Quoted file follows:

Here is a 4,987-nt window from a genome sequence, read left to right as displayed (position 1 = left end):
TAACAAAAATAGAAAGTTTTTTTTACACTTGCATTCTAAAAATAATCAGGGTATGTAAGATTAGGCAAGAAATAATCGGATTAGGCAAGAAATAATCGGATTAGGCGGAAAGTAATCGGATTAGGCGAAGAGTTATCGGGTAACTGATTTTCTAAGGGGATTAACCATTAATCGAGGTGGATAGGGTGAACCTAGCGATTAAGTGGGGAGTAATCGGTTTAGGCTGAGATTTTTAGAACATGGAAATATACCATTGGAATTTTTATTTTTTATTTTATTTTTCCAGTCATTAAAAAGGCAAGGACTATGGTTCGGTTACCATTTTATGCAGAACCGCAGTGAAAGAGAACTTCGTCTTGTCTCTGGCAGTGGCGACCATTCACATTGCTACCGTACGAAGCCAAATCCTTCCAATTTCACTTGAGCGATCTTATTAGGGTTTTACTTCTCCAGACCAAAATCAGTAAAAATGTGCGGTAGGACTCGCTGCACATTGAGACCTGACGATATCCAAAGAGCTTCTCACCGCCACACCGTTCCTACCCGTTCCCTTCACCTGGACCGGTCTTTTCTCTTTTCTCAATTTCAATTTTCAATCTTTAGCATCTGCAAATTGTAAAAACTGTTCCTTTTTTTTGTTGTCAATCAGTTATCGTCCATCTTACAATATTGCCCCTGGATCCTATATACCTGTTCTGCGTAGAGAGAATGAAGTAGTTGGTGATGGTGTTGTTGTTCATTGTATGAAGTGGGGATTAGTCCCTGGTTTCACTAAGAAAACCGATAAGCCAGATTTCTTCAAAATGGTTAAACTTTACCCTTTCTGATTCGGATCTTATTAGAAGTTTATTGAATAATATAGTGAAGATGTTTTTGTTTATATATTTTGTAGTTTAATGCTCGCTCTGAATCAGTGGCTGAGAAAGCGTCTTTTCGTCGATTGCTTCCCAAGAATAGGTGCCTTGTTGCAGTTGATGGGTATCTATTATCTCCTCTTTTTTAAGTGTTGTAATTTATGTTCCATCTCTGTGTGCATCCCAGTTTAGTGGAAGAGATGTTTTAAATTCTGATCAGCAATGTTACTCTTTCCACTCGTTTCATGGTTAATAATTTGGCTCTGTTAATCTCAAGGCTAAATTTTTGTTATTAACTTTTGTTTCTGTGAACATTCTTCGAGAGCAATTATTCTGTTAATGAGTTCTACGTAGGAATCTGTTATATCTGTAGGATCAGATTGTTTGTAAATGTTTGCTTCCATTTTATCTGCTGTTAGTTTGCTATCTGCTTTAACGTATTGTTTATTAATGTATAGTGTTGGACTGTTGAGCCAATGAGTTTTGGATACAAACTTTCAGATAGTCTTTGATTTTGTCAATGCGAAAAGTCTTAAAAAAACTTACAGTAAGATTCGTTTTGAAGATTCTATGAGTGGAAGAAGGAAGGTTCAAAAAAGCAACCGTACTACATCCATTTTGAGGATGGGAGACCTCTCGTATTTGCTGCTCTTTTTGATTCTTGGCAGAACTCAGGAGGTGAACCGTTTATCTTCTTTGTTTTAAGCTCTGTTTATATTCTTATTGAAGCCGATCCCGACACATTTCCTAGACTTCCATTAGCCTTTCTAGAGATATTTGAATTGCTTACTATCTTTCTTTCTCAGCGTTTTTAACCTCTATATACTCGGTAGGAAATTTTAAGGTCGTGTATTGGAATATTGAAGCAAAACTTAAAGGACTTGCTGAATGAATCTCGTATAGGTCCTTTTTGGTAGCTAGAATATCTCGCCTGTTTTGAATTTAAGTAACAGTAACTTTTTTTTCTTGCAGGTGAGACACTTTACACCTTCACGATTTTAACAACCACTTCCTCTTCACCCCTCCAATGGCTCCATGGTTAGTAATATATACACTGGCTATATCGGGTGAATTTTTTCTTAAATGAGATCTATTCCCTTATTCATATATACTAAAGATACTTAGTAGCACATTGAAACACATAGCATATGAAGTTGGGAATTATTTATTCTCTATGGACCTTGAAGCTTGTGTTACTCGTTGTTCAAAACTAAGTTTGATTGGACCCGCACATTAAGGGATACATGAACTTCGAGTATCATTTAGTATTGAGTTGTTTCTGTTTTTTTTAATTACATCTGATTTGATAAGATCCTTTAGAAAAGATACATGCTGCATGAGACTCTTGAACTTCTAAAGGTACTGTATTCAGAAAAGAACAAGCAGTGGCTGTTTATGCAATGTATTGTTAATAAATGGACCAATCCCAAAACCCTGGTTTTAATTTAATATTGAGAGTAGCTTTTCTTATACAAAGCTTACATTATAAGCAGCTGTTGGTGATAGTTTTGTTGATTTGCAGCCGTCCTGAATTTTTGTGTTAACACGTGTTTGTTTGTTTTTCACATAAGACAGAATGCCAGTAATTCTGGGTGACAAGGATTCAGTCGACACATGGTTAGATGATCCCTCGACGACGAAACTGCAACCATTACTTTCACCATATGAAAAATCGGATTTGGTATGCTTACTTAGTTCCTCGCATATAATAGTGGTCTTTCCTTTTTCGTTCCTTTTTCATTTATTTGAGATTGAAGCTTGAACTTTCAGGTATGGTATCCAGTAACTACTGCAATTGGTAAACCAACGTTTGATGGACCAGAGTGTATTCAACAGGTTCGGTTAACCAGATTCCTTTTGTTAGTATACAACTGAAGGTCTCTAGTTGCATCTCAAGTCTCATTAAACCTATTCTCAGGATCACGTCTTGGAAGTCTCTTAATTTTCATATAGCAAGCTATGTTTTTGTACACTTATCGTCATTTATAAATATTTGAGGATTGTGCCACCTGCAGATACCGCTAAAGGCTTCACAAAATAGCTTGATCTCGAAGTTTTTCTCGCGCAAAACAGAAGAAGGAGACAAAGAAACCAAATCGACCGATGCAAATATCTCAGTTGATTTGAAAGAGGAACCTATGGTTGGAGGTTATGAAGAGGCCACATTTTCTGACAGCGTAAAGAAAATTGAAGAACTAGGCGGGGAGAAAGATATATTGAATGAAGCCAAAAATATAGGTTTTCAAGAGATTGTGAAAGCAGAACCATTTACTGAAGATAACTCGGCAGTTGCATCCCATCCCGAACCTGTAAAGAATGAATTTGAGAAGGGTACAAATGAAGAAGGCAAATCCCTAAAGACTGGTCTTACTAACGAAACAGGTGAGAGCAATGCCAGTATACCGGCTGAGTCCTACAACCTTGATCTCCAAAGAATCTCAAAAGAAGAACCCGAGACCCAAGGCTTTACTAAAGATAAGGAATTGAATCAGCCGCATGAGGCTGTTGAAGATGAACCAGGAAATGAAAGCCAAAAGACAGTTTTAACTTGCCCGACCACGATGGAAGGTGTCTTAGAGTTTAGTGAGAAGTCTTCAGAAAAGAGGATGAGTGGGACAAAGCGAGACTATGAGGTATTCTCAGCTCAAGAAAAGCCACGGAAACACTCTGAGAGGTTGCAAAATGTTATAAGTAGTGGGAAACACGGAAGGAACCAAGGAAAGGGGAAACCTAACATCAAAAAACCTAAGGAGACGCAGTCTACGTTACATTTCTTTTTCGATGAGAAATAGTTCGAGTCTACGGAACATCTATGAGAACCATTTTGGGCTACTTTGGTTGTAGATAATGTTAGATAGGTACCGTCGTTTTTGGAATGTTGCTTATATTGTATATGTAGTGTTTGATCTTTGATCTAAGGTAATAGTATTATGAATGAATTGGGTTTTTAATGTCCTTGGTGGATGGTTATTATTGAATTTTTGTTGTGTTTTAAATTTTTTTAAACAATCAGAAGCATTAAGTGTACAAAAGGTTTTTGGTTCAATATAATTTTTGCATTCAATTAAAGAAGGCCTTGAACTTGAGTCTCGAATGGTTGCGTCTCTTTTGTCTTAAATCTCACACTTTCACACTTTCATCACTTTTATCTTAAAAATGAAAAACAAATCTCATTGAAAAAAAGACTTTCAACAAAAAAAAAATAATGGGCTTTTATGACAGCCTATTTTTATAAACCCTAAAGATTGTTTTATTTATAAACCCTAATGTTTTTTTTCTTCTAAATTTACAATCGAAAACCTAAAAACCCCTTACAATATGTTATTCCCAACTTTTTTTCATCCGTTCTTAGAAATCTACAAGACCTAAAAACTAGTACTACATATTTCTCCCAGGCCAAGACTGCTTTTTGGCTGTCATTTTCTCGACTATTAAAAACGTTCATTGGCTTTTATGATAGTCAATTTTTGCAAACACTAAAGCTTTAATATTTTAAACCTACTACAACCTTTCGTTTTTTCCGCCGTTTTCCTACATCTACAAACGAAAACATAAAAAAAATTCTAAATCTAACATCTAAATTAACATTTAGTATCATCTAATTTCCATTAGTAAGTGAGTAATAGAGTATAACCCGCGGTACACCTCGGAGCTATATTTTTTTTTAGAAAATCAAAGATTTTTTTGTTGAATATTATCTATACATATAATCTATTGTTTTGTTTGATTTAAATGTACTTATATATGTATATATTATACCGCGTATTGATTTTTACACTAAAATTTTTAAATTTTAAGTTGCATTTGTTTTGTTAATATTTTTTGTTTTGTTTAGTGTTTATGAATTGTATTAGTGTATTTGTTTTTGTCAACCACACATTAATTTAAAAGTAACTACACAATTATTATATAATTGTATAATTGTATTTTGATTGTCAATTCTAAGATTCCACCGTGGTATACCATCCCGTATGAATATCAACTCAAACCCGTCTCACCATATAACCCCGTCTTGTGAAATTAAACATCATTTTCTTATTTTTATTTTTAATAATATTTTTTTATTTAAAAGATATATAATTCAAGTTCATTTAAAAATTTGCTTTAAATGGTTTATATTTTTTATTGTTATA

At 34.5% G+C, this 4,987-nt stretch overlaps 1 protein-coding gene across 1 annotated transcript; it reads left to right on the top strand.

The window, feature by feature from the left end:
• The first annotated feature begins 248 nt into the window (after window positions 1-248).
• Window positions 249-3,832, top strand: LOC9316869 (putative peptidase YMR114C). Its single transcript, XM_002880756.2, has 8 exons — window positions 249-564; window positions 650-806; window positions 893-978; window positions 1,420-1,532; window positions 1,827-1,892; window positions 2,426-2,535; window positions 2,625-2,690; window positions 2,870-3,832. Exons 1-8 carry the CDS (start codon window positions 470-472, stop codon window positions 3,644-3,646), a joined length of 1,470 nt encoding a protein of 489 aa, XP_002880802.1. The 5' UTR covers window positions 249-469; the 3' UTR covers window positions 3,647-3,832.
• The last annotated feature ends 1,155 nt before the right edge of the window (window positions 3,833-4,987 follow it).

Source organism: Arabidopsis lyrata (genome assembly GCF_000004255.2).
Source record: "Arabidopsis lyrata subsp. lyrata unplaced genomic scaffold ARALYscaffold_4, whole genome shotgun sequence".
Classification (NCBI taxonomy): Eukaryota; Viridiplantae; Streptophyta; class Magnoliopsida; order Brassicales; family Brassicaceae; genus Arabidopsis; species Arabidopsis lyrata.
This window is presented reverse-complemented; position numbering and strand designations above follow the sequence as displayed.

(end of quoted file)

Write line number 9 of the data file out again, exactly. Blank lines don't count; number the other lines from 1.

Source record: "Arabidopsis lyrata subsp. lyrata unplaced genomic scaffold ARALYscaffold_4, whole genome shotgun sequence".